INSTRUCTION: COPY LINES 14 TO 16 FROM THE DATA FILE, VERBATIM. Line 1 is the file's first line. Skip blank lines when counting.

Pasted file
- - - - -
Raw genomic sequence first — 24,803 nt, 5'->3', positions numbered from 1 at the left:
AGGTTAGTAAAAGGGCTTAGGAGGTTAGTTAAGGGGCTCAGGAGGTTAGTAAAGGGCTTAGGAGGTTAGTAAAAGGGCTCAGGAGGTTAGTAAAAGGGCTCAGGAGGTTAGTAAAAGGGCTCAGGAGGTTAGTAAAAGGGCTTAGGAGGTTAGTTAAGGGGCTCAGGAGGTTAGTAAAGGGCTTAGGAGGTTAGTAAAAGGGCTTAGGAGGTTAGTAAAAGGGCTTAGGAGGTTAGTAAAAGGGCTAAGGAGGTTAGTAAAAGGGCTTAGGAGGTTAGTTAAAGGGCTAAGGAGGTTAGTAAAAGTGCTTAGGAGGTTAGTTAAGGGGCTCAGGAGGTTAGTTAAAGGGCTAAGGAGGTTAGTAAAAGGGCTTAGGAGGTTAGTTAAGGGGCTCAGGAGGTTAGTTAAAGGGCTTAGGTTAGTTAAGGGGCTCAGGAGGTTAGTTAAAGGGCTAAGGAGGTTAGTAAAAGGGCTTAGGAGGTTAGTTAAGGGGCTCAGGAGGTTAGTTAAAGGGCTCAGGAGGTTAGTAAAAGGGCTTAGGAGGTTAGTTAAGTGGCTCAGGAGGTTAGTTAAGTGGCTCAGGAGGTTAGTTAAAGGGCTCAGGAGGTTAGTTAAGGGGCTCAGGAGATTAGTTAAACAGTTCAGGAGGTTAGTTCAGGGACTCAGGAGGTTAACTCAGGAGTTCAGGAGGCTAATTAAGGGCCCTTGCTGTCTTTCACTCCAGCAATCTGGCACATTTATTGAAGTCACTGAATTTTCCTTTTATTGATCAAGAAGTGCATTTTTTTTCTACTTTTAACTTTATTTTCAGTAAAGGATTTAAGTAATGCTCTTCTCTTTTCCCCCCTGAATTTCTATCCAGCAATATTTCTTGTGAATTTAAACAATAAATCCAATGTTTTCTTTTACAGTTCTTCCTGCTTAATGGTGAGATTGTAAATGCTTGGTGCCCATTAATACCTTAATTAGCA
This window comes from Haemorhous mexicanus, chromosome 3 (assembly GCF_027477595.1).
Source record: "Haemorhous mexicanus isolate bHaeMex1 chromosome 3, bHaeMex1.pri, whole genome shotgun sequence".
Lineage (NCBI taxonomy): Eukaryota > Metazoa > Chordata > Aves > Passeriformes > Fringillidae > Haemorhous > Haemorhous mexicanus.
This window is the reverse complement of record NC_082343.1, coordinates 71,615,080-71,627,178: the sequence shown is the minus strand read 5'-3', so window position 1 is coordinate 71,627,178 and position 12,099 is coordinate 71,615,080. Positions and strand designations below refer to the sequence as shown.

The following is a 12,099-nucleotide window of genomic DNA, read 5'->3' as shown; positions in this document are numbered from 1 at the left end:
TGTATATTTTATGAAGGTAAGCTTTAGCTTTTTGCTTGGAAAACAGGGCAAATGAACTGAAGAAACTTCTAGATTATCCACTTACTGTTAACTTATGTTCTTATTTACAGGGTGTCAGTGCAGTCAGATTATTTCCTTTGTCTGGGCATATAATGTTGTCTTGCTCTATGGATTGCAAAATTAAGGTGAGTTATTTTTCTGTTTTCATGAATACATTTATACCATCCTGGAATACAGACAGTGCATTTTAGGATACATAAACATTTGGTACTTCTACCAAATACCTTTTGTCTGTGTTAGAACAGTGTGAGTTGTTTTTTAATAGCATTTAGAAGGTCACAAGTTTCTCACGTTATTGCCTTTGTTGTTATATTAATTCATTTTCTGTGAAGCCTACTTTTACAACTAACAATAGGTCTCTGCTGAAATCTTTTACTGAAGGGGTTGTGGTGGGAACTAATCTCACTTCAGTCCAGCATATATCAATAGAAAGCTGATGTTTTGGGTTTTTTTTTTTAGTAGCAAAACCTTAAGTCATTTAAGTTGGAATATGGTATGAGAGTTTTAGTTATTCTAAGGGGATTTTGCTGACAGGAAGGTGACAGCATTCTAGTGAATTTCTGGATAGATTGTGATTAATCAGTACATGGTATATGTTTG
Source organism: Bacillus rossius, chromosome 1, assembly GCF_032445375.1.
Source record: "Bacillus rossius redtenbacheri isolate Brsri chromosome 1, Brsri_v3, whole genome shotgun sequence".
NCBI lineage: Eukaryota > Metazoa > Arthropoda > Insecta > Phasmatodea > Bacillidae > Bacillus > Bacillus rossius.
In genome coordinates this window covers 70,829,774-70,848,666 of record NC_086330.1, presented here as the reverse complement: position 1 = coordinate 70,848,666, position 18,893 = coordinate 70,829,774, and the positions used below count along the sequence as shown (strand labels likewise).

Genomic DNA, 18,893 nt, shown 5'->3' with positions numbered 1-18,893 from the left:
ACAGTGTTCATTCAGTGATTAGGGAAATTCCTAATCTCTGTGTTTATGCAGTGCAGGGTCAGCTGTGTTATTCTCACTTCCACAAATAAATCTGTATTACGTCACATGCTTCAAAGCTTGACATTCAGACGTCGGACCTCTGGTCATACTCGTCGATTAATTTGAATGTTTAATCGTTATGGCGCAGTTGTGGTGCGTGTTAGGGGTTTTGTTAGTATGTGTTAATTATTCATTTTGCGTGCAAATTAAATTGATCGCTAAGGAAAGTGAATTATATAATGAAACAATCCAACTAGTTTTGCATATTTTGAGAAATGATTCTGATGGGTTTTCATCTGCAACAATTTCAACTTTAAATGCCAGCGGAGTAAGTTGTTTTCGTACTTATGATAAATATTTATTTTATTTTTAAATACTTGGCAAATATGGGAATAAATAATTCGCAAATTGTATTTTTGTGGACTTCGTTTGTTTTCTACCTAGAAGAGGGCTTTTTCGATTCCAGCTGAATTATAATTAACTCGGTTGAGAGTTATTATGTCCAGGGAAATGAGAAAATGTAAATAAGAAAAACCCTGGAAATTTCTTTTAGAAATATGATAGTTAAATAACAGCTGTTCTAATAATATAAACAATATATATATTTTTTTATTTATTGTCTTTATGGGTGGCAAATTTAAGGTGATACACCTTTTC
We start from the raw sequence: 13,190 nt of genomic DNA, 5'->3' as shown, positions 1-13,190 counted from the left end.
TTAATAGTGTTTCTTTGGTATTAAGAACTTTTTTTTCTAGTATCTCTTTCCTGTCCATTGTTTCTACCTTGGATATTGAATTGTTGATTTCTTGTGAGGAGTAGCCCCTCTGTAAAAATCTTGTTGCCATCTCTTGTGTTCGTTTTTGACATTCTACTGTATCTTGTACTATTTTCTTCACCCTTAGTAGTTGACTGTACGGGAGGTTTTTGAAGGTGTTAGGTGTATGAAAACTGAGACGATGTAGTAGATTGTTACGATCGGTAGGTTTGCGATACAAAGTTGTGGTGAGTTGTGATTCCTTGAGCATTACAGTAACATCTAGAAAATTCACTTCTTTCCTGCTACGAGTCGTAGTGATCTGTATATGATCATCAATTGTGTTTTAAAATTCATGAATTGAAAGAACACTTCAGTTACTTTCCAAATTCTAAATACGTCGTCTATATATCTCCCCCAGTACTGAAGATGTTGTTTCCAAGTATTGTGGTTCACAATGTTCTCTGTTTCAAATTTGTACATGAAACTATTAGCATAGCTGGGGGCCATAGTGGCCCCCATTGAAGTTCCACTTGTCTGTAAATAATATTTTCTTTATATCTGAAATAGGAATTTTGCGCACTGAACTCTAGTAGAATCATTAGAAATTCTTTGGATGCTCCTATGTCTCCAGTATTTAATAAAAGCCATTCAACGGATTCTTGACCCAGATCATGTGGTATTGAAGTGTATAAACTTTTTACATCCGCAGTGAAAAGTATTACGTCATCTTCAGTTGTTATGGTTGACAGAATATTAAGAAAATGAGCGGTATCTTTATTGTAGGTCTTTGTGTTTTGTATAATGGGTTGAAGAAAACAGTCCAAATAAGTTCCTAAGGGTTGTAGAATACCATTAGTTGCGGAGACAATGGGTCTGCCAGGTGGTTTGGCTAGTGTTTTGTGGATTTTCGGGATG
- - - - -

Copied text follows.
ACAGTGTTCATTCAGTGATTAGGGAAATTCCTAATCTCTGTGTTTATGCAGTGCAGGGTCAGCTGTGTTATTCTCACTTCCACAAATAAATCTGTATTACGTCACATGCTTCAAAGCTTGACATTCAGACGTCGGACCTCTGGTCATACTCGTCGATTAATTTGAATGTTTAATCGTTATGGCGCAGTTGTGGTGCGTGTTAGGGGTTTTGTTAGTATGTGTTAATTATTCATTTTGCGTGCAAATTAAATTGATCGCTAAGGAAAGTGAATTATATAATGAAACAATCCAACTAGTTTTGCATATTTTGAGAAATGATTCTGATGGGTTTTCATCTGCAACAATTTCAACTTTAAATGCCAGCGGAGTAAGTTGTTTTCGTACTTATGATAAATATTTATTTTATTTTTAAATACTTGGCAAATATGGGAATAAATAATTCGCAAATTGTATTTTTGTGGACTTCGTTTGTTTTCTACCTAGAAGAGGGCTTTTTCGATTCCAGCTGAATTATAATTAACTCGGTTGAGAGTTATTATGTCCAGGGAAATGAGAAAATGTAAATAAGAAAAACCCTGGAAATTTCTTTTAGAAATATGATAGTTAAATAACAGCTGTTCTAATAATATAAACAATATATATATTTTTTTATTTATTGTCTTTATGGGTGGCAAATTTAAGGTGATACACCTTTTC
We start from the raw sequence: 13,190 nt of genomic DNA, 5'->3' as shown, positions 1-13,190 counted from the left end.
TTAATAGTGTTTCTTTGGTATTAAGAACTTTTTTTTCTAGTATCTCTTTCCTGTCCATTGTTTCTACCTTGGATATTGAATTGTTGATTTCTTGTGAGGAGTAGCCCCTCTGTAAAAATCTTGTTGCCATCTCTTGTGTTCGTTTTTGACATTCTACTGTATCTTGTACTATTTTCTTCACCCTTAGTAGTTGACTGTACGGGAGGTTTTTGAAGGTGTTAGGTGTATGAAAACTGAGACGATGTAGTAGATTGTTACGATCGGTAGGTTTGCGATACAAAGTTGTGGTGAGTTGTGATTCCTTGAGCATTACAGTAACATCTAGAAAATTCACTTCTTTCCTGCTACGAGTCGTAGTGATCTGTATATGATCATCAATTGTGTTTTAAAATTCATGAATTGAAAGAACACTTCAGTTACTTTCCAAATTCTAAATACGTCGTCTATATATCTCCCCCAGTACTGAAGATGTTGTTTCCAAGTATTGTGGTTCACAATGTTCTCTGTTTCAAATTTGTACATGAAACTATTAGCATAGCTGGGGGCCATAGTGGCCCCCATTGAAGTTCCACTTGTCTGTAAATAATATTTTCTTTATATCTGAAATAGGAATTTTGCGCACTGAACTCTAGTAGAATCATTAGAAATTCTTTGGATGCTCCTATGTCTCCAGTATTTAATAAAAGCCATTCAACGGATTCTTGACCCAGATCATGTGGTATTGAAGTGTATAAACTTTTTACATCCGCAGTGAAAAGTATTACGTCATCTTCAGTTGTTATGGTTGACAGAATATTAAGAAAATGAGCGGTATCTTTATTGTAGGTCTTTGTGTTTTGTATAATGGGTTGAAGAAAACAGTCCAAATAAGTTCCTAAGGGTTGTAGAATACCATTAGTTGCGGAGACAATGGGTCTGCCAGGTGGTTTGGCTAGTGTTTTGTGGATTTTCGGGATG